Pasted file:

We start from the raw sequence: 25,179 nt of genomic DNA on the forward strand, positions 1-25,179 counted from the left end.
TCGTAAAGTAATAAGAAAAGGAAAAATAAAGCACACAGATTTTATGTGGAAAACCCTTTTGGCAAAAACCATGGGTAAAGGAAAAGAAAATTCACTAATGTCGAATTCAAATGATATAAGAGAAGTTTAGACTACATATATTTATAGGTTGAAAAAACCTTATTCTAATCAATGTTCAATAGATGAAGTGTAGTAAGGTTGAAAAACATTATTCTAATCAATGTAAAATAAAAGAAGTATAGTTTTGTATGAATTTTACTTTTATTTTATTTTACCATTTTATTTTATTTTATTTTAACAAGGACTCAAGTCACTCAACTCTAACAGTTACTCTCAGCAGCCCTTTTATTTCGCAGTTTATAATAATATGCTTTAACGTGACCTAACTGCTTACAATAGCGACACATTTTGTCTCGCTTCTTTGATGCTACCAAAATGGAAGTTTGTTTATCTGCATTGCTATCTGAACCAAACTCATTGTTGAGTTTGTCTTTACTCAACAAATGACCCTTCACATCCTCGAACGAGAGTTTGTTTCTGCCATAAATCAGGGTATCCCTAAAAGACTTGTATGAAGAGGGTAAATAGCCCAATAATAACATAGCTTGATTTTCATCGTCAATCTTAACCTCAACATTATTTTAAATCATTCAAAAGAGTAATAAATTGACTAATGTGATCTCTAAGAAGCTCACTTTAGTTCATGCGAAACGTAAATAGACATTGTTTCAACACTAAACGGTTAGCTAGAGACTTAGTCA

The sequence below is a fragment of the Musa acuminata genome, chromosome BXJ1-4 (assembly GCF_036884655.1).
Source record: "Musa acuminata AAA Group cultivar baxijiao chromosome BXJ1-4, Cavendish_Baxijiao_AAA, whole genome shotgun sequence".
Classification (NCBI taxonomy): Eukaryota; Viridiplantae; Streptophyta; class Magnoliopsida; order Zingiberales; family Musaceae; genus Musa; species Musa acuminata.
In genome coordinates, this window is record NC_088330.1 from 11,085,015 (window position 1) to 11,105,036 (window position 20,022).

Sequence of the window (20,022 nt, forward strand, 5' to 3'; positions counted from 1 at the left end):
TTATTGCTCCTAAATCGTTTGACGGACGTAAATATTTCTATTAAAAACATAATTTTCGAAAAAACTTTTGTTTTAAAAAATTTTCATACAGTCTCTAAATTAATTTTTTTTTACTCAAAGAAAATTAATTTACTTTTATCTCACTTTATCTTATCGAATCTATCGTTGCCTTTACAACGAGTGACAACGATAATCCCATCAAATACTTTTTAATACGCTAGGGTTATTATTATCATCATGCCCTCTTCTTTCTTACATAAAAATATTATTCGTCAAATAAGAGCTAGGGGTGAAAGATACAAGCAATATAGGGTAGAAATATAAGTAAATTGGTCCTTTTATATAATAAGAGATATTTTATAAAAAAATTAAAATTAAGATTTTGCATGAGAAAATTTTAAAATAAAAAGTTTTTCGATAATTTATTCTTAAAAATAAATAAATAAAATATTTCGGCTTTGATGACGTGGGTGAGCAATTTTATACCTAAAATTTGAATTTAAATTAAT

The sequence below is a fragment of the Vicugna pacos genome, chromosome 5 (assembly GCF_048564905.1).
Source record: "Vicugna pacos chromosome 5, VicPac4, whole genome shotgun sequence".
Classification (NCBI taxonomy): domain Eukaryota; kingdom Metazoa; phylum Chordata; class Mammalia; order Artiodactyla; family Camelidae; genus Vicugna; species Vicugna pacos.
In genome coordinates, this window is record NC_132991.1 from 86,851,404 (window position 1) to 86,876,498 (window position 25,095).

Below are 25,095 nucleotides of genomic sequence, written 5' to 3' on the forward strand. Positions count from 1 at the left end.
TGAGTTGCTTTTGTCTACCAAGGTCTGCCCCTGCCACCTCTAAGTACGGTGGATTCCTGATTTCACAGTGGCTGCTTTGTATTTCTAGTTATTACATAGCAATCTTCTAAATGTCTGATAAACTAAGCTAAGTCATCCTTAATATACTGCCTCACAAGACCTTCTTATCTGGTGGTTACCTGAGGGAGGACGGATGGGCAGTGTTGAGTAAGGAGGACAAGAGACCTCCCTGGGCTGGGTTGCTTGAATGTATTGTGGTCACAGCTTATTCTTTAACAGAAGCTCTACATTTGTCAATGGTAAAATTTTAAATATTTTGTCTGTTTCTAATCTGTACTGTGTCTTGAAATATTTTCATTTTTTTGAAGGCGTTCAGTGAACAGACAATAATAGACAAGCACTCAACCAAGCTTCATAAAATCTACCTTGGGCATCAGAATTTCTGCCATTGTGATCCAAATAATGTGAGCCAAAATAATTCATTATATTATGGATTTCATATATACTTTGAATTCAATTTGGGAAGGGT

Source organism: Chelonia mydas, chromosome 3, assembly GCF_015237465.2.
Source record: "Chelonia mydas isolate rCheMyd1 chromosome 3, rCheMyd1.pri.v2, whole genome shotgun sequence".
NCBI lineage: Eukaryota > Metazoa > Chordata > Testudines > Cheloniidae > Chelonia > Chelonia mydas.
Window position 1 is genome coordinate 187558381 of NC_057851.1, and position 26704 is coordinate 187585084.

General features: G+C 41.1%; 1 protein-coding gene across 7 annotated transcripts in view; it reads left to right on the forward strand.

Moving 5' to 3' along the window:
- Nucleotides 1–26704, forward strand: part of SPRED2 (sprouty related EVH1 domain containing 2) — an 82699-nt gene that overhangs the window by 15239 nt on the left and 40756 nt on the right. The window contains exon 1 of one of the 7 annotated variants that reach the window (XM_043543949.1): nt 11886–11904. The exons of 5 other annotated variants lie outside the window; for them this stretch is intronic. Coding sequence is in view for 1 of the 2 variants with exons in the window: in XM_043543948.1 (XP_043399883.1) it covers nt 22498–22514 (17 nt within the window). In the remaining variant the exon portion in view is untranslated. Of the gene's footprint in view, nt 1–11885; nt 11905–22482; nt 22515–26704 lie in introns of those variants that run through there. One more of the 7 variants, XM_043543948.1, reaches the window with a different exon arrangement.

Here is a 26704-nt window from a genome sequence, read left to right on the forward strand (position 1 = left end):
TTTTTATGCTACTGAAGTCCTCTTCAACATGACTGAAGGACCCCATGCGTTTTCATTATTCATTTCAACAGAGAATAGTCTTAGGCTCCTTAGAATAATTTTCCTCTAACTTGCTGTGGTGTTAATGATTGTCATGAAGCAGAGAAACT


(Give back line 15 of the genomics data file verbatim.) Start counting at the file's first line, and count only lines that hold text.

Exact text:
Source organism: Chelonia mydas, chromosome 3, assembly GCF_015237465.2.